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Youth Employment—A Fundamental Challenge for African Economies

Deon Filmer's picture
In Addis Ababa, Ethiopia’s sprawling capital, Mulu Warsa has found a formal-sector job as a factory worker thanks to her high school education. In Niamey, a city at the heart of the Sahel region, Mohamed Boubacar is a young apprentice training to be a carpenter. And in Sagrosa, a village in Kenya’s remote Tana Delta district, Felix Roa, who works on a family farm and runs a small shop, dreams of a better life if he can find the money to expand the business and move to a more urban area. His family is too poor to support him through secondary school.
 

Egypt Development Marketplace Awards Grants!

Dougg Jimenez's picture

The Egypt Development Marketplace 2013 grantees, partners and DM team.Thirty-five organizations will be awarded $800,000 by the Egypt Development Marketplace (DM) funded by The World Bank Group (WBG) and its local and international partners. Each of the grantees will receive $25,000 to scale up their business model that would generate employment in the agriculture and handicraft sectors. Winning organizations will beshowcased at a DM sponsored event. A number of financial institutions, social entrepreneurs, investors, development organizations, and government officials will also participate in the event to bring attention to organizations implementing innovative solutions to unemployment in the country.

Overwhelming response to “Call for Proposal”

The call for proposals was launched in November and closed in January. At closing, 180 proposals from 171 organizations were submitted for funding. Preference was given to projects implemented in Upper Egypt and the majority of proposals were for projects in Minya. Applicants comprised the following types of organizations: 89 percent were Non-governmental Organizations (NGOs), 7 percent were private companies and 4 percent were foundations.

From its conception, the Egypt DM has been designed to surface and build the skills of organizations creating jobs in the country, primarily in the poorest areas with an emphasis on Upper Egypt. To generate interest in the competition and to ensure organizations operating in targeted areas applied, outreach events were held in Assyut, Qena, Aswan, and Minya. As a follow up, skill-building workshops in business planning were held for each of the 70 finalists to ensure high quality proposals were submitted.

World Bank Group and development partners team up on infrastructure investment

Angie Gentile's picture

Flanked by the finance and development ministers of France and Germany, World Bank Group President Robert B. Zoellick launched two initiatives today that together are expected to mobilize more than $55 billion in financing for infrastructure projects over the next three years.

The multibillion dollar initiatives—the Infrastructure Recovery and Assets (INFRA) platform and Infrastructure Crisis Facility—were created to address the falloff in funding for the construction of roads, water systems, power generation and distribution, and other critical infrastructure.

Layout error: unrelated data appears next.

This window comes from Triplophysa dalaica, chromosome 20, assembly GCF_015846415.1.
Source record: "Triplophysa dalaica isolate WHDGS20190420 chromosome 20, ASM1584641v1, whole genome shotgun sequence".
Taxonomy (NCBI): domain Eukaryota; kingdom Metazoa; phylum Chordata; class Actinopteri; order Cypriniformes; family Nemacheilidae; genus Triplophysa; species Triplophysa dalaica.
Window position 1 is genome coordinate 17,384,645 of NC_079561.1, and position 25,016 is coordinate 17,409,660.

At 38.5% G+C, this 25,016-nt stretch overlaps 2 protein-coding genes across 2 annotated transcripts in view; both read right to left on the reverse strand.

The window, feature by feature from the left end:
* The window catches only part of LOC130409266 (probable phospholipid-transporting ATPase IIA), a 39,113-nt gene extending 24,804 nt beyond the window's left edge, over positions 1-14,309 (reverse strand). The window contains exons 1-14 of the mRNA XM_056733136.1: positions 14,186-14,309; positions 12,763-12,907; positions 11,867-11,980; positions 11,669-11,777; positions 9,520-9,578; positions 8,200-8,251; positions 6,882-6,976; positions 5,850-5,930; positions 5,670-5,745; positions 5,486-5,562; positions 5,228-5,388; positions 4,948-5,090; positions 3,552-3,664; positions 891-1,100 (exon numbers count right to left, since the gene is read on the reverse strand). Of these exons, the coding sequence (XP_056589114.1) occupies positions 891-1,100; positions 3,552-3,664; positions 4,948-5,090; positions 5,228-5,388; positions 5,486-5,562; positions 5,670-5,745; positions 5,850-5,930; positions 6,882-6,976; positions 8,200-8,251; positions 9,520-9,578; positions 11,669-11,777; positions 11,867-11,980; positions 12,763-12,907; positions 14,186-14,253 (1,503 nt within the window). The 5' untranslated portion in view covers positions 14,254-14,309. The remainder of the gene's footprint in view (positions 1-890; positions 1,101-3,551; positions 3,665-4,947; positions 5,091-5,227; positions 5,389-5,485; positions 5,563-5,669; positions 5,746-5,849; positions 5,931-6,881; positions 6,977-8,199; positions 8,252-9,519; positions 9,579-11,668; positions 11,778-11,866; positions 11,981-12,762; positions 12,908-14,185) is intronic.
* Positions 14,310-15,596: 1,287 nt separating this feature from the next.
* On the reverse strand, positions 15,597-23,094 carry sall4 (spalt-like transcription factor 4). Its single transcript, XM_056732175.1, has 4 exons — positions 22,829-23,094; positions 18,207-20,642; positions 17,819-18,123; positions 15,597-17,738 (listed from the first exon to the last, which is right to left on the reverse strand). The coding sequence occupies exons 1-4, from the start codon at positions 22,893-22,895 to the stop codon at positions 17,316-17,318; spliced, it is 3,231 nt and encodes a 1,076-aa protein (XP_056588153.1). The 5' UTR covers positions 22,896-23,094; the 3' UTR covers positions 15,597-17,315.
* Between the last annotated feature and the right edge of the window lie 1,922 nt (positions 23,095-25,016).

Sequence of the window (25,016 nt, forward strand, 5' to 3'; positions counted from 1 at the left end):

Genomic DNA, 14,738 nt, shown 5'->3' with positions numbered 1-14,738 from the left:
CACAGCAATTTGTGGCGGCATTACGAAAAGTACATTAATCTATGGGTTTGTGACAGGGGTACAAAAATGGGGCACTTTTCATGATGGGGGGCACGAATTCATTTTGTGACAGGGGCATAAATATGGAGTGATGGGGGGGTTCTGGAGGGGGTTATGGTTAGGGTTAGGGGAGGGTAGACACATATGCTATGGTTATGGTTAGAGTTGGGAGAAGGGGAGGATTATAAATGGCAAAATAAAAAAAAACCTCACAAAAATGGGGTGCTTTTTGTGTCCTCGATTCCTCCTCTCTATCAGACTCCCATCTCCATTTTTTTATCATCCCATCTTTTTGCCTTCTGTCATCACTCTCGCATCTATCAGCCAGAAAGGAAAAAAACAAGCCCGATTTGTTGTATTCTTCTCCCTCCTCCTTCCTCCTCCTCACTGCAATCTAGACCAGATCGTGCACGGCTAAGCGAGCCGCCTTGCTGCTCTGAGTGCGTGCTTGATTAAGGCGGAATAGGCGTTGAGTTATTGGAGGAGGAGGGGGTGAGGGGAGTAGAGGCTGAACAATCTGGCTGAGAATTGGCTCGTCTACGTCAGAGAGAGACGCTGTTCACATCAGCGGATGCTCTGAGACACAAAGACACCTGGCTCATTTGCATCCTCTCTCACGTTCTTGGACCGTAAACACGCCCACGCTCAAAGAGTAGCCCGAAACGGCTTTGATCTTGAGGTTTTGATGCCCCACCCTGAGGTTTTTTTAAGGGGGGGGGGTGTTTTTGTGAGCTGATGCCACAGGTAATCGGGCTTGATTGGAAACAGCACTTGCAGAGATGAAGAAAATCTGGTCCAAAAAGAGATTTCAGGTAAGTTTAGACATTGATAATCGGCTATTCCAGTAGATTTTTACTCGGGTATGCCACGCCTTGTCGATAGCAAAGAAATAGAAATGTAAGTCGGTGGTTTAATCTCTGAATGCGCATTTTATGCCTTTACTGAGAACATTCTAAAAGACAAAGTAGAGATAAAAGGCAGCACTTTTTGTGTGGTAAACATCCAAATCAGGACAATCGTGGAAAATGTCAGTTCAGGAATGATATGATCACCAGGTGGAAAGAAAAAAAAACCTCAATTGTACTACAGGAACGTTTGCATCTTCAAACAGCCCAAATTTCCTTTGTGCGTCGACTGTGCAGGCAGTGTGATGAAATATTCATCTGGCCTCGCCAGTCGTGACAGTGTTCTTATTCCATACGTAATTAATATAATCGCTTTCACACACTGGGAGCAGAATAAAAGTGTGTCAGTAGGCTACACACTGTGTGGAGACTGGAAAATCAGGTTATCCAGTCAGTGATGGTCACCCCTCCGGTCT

There is no doubt infrastructure plays a huge role in economic growth and development, Zoellick said.

“In this crisis, we will need more and more to identify creative ways to mobilize additional financing. This facility sends an important market signal,” encouraging the private sector to continue infrastructure investment and development.

April 25, 2009 - Washington DC. World Bank/IMF Spring Meetings 2009. (l-r) Christine Lagarde, Minister of Finance, France; Roger Morier, World Bank; Robert B. Zoellick, World Bank President; Hannfried von Hindenburg, IFC; Heidemarie Wieczorek-Zeul, Development Minister, Germany. Credit: Simone McCourtie, World Bank

France and Germany became the first to sign on to the Infrastructure Crisis Facility with commitments of about $660 million through German development bank KfW and roughly $1.3 billion through French development bank Proparco.

INFRA is designed to help countries offset the negative effects of the financial crisis on their infrastructure services and investment programs, with up to $45 billion available over the next three years. Assistance will be global, but Africa is expected to see a large share of the funding.

The Infrastructure Crisis Facility, administered by IFC, a private sector branch of the Bank Group, is expected to attract more than $10 billion to help bridge the infrastructure financing gap.

At today’s signing, German Development Minister Heidemarie Wieczorek-Zeul appealed to industrialized countries to support the initiative and take into account the situation in developingFrench Finance Minister Christine Lagarde countries. “They’re not responsible for the crisis. We have a special responsibility to be at their side.”

French Finance Minister Christine Lagarde added: This is a time “when we can put our money where our mouth is and commit to deliver…I think the World Bank has done an outstanding job dealing with issues that are difficult. This is a good illustration of how projects should be conducted. They should be focused where they can actually make a difference.”

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On a related note, I caught up earlier today with the Bank’s director for energy, transport and water, Jamal Saghir, who said the Bank’s Board has approved $9 billion in infrastructure projects already this fiscal year. That puts the Bank 47 percent ahead of the amount of infrastructure funding approved this time last year.

Saghir gave a shout-out to staff, who he credited with working hard to speed up project implementation to respond to the crisis.

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